Just before Christmas I spent an early morning with Royal Mail staff at Muswell Hill sorting office, thanking them for their hard work making sure the many thousands of Christmas parcels that passed through their doors arrived safely in our homes. The run up to the festive season is the busiest time of year for staff both there and in our high street Post Offices and it’s then more than ever when we appreciate how valuable these services are.
Whilst the Conservative-Liberal Democrat coalition sold off Royal Mail in 2013, our precious Crown Post Offices are still in public ownership. So the recent announcement that Muswell Hill and Crouch End Crown Post Offices are on the list of 39 branches that the Post Office wants to sell-off has understandably raised lots of fears locally.
The official term is ‘franchising’ but I’ve had lots of people contact me concerned that it’s a sneaky attempt to close these busy branches down or reduce the service on offer. More than one elderly resident has told me how much they rely on the ‘lifeline’ of the Muswell Hill branch to collect their pension and that they’d struggle to travel any further because of mobility issues. Many have written to say how great the staff are and expressed amazement that these popular branches with huge queues could be at risk.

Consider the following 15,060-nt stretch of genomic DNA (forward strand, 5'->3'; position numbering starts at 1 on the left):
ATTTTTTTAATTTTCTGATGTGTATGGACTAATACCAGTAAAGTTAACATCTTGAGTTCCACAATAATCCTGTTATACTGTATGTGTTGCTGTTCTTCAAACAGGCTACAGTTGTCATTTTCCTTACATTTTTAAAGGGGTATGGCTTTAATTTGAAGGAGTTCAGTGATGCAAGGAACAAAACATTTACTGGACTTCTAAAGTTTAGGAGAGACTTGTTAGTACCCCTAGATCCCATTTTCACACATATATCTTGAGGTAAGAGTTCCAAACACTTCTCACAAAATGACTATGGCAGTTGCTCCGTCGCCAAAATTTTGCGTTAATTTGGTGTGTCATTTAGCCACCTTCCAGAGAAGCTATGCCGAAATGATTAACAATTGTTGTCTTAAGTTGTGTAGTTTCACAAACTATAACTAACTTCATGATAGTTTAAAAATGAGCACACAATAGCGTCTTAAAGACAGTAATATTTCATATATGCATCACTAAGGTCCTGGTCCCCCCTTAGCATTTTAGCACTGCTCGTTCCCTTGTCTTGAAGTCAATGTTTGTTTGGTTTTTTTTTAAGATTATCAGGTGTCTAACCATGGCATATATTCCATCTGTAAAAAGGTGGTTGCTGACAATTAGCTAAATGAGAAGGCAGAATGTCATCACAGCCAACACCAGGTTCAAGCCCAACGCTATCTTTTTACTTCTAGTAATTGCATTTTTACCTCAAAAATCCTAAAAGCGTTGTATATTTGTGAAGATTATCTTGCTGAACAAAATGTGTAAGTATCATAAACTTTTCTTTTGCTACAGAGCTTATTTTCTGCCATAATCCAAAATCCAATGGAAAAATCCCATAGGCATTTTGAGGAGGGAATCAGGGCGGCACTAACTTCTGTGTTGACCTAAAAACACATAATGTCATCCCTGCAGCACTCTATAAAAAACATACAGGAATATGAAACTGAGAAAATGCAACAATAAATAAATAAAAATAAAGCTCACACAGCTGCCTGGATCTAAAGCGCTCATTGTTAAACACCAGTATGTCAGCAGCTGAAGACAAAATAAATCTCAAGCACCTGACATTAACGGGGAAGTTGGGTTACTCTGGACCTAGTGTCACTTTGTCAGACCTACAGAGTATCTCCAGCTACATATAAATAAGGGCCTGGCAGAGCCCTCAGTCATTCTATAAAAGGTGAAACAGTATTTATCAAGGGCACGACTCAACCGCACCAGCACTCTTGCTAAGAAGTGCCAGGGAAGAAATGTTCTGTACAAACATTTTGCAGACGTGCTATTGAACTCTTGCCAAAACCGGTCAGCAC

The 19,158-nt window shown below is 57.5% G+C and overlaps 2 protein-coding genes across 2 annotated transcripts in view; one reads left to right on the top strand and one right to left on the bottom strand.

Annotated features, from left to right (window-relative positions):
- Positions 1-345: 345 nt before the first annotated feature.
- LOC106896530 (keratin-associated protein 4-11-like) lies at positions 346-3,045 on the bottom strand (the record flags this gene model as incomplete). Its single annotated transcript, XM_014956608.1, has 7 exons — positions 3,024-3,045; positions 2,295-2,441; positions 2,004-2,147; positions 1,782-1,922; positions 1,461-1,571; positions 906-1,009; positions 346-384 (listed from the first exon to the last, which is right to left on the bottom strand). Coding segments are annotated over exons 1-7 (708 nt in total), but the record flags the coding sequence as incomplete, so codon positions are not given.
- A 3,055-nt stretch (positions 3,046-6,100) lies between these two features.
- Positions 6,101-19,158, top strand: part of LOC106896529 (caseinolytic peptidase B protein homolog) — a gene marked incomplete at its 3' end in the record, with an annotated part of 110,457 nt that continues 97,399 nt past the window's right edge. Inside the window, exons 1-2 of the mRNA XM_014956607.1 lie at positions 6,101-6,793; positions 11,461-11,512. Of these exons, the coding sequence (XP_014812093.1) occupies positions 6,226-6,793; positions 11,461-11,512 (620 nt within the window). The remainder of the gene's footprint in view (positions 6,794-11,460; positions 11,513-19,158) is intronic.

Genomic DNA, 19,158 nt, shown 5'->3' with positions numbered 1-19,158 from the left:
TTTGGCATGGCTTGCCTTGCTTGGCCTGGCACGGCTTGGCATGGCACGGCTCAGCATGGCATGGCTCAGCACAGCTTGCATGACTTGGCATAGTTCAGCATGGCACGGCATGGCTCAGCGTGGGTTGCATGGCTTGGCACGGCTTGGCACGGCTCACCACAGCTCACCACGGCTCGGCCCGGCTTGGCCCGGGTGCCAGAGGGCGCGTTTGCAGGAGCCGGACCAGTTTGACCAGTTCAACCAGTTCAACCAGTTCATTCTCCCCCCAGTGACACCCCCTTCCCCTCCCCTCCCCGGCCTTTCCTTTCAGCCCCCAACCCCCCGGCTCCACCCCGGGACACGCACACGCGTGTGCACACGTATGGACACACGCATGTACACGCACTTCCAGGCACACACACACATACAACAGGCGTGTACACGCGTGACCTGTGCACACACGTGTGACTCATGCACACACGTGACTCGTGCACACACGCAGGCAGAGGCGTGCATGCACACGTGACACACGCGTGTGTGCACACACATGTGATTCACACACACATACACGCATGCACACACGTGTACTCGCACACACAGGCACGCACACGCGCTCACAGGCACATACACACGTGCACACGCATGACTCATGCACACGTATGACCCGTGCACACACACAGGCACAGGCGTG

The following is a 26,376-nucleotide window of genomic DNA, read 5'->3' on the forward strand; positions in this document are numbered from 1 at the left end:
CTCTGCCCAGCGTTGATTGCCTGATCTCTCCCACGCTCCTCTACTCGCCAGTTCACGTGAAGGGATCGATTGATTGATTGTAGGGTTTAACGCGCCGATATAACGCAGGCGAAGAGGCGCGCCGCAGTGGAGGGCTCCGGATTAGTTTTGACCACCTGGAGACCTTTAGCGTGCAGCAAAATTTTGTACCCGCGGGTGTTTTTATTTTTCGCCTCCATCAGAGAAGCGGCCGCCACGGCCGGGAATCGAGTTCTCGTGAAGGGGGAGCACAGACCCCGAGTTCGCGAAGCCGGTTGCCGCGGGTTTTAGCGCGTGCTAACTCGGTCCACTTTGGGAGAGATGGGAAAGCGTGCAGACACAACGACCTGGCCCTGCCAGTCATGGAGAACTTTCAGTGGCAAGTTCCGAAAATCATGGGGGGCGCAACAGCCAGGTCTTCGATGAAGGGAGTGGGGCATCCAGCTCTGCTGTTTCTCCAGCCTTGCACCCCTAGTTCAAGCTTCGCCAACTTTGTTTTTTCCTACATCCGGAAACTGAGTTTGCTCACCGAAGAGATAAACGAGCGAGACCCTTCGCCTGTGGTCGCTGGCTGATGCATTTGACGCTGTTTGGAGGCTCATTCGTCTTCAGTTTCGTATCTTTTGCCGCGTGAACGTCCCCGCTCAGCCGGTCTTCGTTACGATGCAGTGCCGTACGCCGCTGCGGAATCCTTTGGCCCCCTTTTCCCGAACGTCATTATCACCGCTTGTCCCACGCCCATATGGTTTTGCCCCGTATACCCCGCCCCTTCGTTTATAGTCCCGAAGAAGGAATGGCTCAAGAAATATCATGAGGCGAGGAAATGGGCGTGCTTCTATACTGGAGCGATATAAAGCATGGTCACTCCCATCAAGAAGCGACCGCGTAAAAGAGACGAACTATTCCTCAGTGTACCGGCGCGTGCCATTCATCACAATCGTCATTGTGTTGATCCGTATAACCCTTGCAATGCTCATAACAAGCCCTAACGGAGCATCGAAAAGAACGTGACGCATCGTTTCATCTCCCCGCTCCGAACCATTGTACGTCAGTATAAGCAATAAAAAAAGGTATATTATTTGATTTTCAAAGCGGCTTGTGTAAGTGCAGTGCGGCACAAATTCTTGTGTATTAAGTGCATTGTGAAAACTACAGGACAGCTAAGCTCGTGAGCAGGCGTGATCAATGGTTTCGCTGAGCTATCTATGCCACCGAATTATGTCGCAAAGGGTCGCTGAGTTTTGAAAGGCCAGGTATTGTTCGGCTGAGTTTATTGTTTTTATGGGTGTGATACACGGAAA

I share these concerns and have called an urgent meeting with Post Office bosses. When we meet, I will be seeking to find out why these branches have been identified for potential franchising, how these proposals will impact on the quality and range of service provided and what the impact will be for the staff. I also want to know what happens if a franchisee can’t be found or if they pull out in the future.
Worryingly, research from Consumer Focus (the statutory watchdog for Post Offices) revealed that franchise branches scored worse for customer service, queue times and accessibility than Crown Post Offices. Whilst in theory experienced staff can move to whoever takes over the service, in the last round of franchising in 2014-15 fewer than 10 staff out of 500 transferred to the new retailer. The sad reality is that ‘franchising’ is about cost saving and one of the ways of doing this is replacing experienced, knowledgeable staff with minimum wage staff on reduced terms and conditions.
I fear these plans are a short-sighted attempt to save money with little consideration for the long-term effect on our Post Office services. If you share my concerns, please support my campaign to protect our Post Offices at